Unorthodox - Deborah Feldman


By Deborah Feldman

  • Release Date: 2012-02-14
  • Genre: Biographies & Memoirs
Score: 4.5
From 1,458 Ratings


Now a Netflix original series!

Unorthodox is the bestselling memoir of a young Jewish woman’s escape from a religious sect, in the tradition of Ayaan Hirsi Ali’s Infidel and Carolyn Jessop’s Escape, featuring a new epilogue by the author.

As a member of the strictly religious Satmar sect of Hasidic Judaism, Deborah Feldman grew up under a code of relentlessly enforced customs governing everything from what she could wear and to whom she could speak to what she was allowed to read. Yet in spite of her repressive upbringing, Deborah grew into an independent-minded young woman whose stolen moments reading about the empowered literary characters of Jane Austen and Louisa May Alcott helped her to imagine an alternative way of life among the skyscrapers of Manhattan. Trapped as a teenager in a sexually and emotionally dysfunctional marriage to a man she barely knew, the tension between Deborah’s desires and her responsibilities as a good Satmar girl grew more explosive until she gave birth at nineteen and realized that, regardless of the obstacles, she would have to forge a path—for herself and her son—to happiness and freedom.

Remarkable and fascinating, this “sensitive and memorable coming-of-age story” (Pittsburgh Post-Gazette) is one you won’t be able to put down.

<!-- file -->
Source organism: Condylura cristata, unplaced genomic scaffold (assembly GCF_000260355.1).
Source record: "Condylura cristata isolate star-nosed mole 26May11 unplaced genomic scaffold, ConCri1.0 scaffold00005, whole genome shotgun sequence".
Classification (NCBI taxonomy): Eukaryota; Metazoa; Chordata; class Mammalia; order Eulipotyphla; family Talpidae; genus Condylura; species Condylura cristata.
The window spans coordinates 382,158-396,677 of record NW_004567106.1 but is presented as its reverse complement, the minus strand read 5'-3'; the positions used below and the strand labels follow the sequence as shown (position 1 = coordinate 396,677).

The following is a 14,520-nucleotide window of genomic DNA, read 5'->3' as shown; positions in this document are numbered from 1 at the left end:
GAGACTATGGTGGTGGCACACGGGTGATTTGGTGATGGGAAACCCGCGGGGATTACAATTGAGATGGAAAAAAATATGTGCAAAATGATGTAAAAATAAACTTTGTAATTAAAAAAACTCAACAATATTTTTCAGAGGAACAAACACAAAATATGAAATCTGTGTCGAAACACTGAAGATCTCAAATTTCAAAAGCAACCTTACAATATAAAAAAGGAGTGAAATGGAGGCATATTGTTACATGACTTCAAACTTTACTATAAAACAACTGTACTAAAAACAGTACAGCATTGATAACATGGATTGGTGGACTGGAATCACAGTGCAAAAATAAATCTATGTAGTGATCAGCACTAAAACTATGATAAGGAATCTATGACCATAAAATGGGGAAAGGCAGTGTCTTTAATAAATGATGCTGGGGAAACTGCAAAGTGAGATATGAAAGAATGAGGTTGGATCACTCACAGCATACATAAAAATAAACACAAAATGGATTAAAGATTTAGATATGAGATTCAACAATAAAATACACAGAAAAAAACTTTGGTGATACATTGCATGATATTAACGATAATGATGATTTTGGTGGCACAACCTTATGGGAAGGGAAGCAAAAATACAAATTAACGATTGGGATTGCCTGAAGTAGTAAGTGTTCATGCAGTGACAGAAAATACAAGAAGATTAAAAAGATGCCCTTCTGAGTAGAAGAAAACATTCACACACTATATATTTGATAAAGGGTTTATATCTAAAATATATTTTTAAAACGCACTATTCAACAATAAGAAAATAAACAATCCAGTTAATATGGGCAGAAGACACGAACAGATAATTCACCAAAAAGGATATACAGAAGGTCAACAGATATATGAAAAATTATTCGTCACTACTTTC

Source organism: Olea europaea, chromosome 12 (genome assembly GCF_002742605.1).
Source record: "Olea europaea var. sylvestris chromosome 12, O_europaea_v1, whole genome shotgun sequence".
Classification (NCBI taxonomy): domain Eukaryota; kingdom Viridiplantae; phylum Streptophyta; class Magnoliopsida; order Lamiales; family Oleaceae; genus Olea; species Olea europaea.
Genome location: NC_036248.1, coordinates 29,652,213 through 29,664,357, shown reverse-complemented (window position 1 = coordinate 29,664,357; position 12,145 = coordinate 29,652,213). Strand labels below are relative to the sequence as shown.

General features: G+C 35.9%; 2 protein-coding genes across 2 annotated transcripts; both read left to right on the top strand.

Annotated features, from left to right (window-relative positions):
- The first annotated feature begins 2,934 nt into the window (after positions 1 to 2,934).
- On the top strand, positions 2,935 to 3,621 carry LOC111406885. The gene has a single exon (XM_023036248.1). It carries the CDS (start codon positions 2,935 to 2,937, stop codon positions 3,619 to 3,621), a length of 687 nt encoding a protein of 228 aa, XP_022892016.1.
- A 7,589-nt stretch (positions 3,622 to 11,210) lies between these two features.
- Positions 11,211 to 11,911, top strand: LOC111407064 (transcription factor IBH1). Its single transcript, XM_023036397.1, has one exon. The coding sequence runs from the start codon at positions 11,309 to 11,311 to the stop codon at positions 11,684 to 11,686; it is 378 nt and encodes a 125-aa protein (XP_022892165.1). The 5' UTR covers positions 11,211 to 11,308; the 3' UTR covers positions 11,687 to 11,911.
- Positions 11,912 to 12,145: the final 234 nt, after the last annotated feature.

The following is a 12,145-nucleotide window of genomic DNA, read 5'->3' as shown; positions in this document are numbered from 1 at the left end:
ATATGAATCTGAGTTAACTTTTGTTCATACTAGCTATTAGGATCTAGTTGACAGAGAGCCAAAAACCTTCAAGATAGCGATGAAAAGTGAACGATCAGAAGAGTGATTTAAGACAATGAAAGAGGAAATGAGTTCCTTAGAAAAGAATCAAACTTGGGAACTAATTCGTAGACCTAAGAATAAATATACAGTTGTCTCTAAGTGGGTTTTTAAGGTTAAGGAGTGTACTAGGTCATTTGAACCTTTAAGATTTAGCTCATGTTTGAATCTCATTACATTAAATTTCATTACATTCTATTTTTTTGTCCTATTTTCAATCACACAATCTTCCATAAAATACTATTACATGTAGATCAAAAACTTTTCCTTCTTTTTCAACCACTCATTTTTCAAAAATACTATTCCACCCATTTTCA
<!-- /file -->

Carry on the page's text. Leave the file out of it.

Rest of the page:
• WOW

    By mbookie7
    I watched the short series on Netflix and fell in love with it, so i decided to read the book and I’m so glad i did. Such a telling story and really showed more than the show did
  • Thought it would be better

    By mtcjj
    I watched the Netflix series by the same name and enjoyed that, so I decided to read the book. This book was boring and dragged in many places. The author seemed very self righteous and arrogant. I felt like she had a very discriminatory attitude to those outside her culture.
  • Best book I’ve read in a long time!!

    By Gabrielle Kelly
    For my AP Lang and Comp class, we were asked to choose a non-fiction book to read and eventually write a synthesis essay on. I had originally picked another book but I then decided to read this one after I discovered that Netflix’s “Unorthodox” was based off this lovely memoir. I was always planning on watching the mini-series but I decided to read the book that started it all first. Best decision ever! This book was written in the most beautiful way where I really captured every emotion and sensation that Deborah felt! It was as if I was there! This memoir kept me intrigued as it was the complete opposite of boring! I have never been that familiar with Jewish culture, let alone Hadistic Jewish culture, but this book truly opened my eyes. I got emotional near the end because I didn’t want the book to finish! If you’re looking for a story with humor, strife, sadness, relief, and sheer joy, then this is the book for you!
  • Much Different From Netflix

    By D-273